You are here

Eat Chocolate, Weigh Less? The Not-So-Sweet Truth


By now you may have already seen the headlines that those who regularly eat chocolate have been found to have a lower BMI than those who don't. But before you go out to buy up all of the chocolate Easter bunnies that are in the stores these days, it's important to know the real deal on chocolate and weight.

First, let's go over the facts on chocolate. According to the study, chocolate has been shown to be good for the metabolism by improving blood pressure, insulin sensitivity and cholesterol. Additionally, chocolate is rich in antioxidants that boost health. However, because chocolate is often combined with sugar and fat, many of the ways we eat chocolate mix some of the healthy things with the not-so-healthy things. 
Next, let's discuss the research. Published recently in the Archives of Internal Medicine, the study surveyed more than 1,000 adults on their weight/BMI and to see how often they ate chocolate a week. What researchers found was that frequent chocolate eaters had, on average, lower BMIs than the less frequent chocolate eaters, even when they consumed more calories and more saturated fat. 

Although it seems like chocolate is the secret treat we've all been searching for, it's important to remember that the study proves an association — not a cause-and-effect relationship, says Rebecca Scritchfield, RD and a nutrition and exercise expert specializing in weight management.

"This is a very small study done only on a small group of people in California, so you can't extrapolate that to 'all Americans,'" she says. "It suggests an association between people who eat chocolate and a lower BMI than people who don't eat chocolate, but eating chocolate does not lower your BMI."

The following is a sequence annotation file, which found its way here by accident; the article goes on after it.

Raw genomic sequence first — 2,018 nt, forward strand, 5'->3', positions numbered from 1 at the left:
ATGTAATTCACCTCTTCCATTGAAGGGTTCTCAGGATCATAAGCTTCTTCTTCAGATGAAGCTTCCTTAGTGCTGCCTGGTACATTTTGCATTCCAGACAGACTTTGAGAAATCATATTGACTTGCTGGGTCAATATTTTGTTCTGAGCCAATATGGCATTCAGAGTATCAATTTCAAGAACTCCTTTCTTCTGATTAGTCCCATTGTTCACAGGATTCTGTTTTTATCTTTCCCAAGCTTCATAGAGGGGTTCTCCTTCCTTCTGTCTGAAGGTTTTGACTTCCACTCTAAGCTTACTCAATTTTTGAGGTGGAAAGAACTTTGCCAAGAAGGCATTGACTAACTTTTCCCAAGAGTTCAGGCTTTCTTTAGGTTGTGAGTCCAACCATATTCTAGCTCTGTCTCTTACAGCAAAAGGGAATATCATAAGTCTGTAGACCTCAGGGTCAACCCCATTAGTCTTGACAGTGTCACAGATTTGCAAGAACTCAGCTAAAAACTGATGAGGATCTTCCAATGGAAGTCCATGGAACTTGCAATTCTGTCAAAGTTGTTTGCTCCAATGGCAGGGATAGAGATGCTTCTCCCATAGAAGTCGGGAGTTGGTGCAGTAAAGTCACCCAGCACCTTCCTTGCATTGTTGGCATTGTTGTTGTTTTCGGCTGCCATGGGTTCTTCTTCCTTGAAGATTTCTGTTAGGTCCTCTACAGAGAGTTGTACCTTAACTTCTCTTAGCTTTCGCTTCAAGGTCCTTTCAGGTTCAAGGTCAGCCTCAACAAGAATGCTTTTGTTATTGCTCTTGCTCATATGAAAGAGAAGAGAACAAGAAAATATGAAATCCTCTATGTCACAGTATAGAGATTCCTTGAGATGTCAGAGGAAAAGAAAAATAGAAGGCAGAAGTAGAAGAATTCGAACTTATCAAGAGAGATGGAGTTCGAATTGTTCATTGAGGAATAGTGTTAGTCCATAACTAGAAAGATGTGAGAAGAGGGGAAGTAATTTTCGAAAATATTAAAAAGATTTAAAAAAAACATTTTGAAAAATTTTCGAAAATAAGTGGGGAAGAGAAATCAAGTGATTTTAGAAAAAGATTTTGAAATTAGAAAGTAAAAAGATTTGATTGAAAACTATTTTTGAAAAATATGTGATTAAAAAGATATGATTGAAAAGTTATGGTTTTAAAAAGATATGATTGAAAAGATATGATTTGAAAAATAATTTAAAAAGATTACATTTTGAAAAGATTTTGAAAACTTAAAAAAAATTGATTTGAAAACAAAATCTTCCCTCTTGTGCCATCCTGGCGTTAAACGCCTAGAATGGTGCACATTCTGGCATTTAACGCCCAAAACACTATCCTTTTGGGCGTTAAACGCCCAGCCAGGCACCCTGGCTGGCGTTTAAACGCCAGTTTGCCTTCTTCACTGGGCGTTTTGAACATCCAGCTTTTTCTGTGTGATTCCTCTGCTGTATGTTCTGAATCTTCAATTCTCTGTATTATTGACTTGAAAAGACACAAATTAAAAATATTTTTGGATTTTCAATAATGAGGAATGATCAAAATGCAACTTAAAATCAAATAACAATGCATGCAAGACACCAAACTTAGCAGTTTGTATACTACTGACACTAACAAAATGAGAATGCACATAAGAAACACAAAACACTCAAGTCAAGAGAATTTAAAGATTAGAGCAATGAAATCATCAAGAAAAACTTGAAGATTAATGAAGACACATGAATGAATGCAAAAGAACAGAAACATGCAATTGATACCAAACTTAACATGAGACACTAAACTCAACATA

So basically, you shouldn't go eat a bar of chocolate assuming it will lower your BMI. Bummer. But, that doesn't mean that chocolate can't be good for you or that it can't be a part of a weight-loss plan or healthy lifestyle. 
"I'm a big fan of chocolate and not policing any food," Scritchfield says. "If you like milk chocolate, have that. If you like dark, have that. Dark has more antioxidants and health benefits, but don't eat dark only if you love milk, too."
The bottomline? Eat what you love — but be sure to self-regulate the amount, she says.
Do you eat chocolate every day? Once a week? Hardly ever? Tell us about it!


Jennipher Walters is the CEO and co-founder of the healthy living websites and A certified personal trainer, lifestyle and weight management coach and group exercise instructor, she also holds an MA in health journalism and regularly writes about all things fitness and wellness for various online publications.



Add a comment